Norwalk is a U.S. city located in southwestern Connecticut, in southern Fairfield County, on the northern shore of Long Island Sound. Norwalk lies within both the New York metropolitan area, as well as the Bridgeport metropolitan area.
Norwalk was settled in 1649, and is the sixth most populous city in Connecticut. According to the 2010 United States Census it has had a population of 85,603; with an estimated population of 88,816 in 2019.
Roger Ludlow purchased the areas east of the Norwalk river from Chief Mahackemo of the Norwaake (or Naramauke) Indians in 1640. Norwalk was settled in 1649, incorporated September 1651, and named after the Algonquin word noyank, meaning "point of land", or more probably from the native American name "Naramauke".
The Battle of Norwalk took place during the Revolutionary War, and lead to the burning of most of the town. In 1836, the borough of Norwalk was created, covering the central area of the town. In 1853, the first ever train disaster in the United States happened over the Norwalk River. During the 19th and early 20th century, Norwalk was a major railroad stop for the New York, New Haven, and Hartford Railroad. The city of South Norwalk and the remaining parts of the town of Norwalk were both combined in 1910 to form the current city.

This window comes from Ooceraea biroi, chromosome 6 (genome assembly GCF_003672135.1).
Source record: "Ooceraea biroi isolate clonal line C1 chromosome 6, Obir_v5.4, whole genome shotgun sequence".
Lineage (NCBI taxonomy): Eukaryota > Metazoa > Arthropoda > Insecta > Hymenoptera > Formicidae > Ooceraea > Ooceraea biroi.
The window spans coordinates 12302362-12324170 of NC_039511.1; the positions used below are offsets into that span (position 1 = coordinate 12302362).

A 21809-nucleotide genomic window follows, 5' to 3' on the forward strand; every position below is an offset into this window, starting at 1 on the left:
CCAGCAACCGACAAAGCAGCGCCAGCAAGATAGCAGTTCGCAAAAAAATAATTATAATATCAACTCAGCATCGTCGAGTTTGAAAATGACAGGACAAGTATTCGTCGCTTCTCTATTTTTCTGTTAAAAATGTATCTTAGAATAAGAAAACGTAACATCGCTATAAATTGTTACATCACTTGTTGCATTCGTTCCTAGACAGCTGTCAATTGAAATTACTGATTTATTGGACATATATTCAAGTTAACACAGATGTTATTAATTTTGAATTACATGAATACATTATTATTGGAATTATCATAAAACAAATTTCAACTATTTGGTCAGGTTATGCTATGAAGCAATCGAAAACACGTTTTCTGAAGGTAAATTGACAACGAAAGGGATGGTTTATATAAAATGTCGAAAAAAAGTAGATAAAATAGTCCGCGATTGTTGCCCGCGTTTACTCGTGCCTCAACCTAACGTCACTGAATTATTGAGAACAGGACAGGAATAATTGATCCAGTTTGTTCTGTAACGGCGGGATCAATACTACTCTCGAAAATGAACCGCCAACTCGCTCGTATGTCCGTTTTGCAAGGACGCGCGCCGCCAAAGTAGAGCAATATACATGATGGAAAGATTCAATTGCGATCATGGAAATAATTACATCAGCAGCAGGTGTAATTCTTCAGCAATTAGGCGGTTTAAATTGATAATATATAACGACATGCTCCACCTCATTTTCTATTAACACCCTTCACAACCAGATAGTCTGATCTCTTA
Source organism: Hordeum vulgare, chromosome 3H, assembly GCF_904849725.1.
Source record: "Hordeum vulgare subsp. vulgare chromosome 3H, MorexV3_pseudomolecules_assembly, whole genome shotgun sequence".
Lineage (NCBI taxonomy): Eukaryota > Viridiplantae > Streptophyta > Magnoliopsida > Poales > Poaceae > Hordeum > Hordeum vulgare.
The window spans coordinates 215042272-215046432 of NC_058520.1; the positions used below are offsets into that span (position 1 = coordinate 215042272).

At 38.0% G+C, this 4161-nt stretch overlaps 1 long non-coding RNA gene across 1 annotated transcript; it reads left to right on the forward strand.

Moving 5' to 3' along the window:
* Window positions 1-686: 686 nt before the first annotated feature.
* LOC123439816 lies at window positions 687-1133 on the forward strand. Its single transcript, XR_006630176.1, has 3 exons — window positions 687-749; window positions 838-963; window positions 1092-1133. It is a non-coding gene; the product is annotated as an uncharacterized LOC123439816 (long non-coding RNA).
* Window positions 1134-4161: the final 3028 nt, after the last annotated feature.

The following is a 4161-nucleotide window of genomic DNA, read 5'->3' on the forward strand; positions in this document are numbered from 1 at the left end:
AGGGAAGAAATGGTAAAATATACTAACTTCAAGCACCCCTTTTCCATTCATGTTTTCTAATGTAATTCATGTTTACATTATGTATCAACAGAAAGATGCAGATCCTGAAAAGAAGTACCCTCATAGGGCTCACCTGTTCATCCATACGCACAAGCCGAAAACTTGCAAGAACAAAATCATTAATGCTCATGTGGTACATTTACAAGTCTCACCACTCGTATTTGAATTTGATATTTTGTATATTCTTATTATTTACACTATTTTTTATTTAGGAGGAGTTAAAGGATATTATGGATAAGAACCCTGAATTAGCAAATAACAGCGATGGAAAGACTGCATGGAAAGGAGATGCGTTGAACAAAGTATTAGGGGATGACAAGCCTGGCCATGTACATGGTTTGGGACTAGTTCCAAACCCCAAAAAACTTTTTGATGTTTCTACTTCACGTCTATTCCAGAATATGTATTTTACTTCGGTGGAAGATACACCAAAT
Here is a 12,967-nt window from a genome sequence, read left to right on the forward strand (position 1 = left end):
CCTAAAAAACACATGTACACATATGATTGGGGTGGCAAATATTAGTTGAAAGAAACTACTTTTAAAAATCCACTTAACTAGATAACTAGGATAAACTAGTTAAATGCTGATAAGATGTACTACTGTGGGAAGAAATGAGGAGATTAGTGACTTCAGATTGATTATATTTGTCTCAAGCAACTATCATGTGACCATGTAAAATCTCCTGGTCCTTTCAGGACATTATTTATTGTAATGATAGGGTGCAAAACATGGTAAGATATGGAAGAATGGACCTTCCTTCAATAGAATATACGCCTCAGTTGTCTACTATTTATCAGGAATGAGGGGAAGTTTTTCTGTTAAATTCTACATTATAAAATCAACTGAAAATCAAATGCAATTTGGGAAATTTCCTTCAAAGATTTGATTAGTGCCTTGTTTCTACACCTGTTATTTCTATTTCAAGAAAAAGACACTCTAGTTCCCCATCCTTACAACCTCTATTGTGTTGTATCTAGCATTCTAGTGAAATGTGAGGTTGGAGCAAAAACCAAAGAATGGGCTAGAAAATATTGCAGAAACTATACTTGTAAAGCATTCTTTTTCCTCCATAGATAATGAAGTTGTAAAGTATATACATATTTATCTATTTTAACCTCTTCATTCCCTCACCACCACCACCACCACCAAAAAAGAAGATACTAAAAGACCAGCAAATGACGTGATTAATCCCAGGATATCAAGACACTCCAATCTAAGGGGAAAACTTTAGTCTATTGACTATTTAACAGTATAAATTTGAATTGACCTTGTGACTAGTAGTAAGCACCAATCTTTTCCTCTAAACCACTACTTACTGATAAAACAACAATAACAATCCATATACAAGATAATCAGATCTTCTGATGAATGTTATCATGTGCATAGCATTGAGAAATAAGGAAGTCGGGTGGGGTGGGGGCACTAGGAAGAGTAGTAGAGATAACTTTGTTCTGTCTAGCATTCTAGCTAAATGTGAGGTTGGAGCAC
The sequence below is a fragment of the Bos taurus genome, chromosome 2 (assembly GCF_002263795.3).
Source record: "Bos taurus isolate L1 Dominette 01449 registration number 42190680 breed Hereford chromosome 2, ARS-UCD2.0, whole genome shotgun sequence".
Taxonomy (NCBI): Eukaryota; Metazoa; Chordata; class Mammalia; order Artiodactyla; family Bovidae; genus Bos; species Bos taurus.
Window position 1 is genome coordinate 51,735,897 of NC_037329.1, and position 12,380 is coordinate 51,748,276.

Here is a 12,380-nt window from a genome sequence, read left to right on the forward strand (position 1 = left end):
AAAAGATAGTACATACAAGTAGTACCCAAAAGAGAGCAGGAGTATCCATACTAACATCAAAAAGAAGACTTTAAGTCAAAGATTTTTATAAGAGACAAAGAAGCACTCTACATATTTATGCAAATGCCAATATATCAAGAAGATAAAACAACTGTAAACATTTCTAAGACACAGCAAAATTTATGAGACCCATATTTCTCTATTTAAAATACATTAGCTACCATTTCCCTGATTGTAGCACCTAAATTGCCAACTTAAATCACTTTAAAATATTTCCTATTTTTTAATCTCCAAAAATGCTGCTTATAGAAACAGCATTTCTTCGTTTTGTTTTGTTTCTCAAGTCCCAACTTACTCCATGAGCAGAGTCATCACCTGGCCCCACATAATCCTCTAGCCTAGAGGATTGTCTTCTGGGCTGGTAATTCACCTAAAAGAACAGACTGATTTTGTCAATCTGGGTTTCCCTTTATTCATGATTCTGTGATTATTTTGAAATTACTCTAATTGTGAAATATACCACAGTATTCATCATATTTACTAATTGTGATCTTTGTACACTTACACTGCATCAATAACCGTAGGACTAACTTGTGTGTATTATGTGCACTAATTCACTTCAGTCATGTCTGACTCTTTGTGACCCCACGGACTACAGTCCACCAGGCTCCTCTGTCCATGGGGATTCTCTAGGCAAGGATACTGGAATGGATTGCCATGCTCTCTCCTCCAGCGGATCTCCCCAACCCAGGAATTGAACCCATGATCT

The Ku Klux Klan had a brief presence in Norwalk during the 1920s, but quickly fell apart due to internal issues. In 1955, multiple hurricanes hit the city, causing flooding in Norwalk Harbor. During the 1970s, efforts were taken to historically preserve South Norwalk, resulting in the creation of the Washington Street Historic District.
According to the United States Census Bureau, the city has a total area of 36.3 square miles (94 km2), of which, 22.8 square miles (59 km2) is land and 13.5 square miles (35 km2) (37.24%) is water.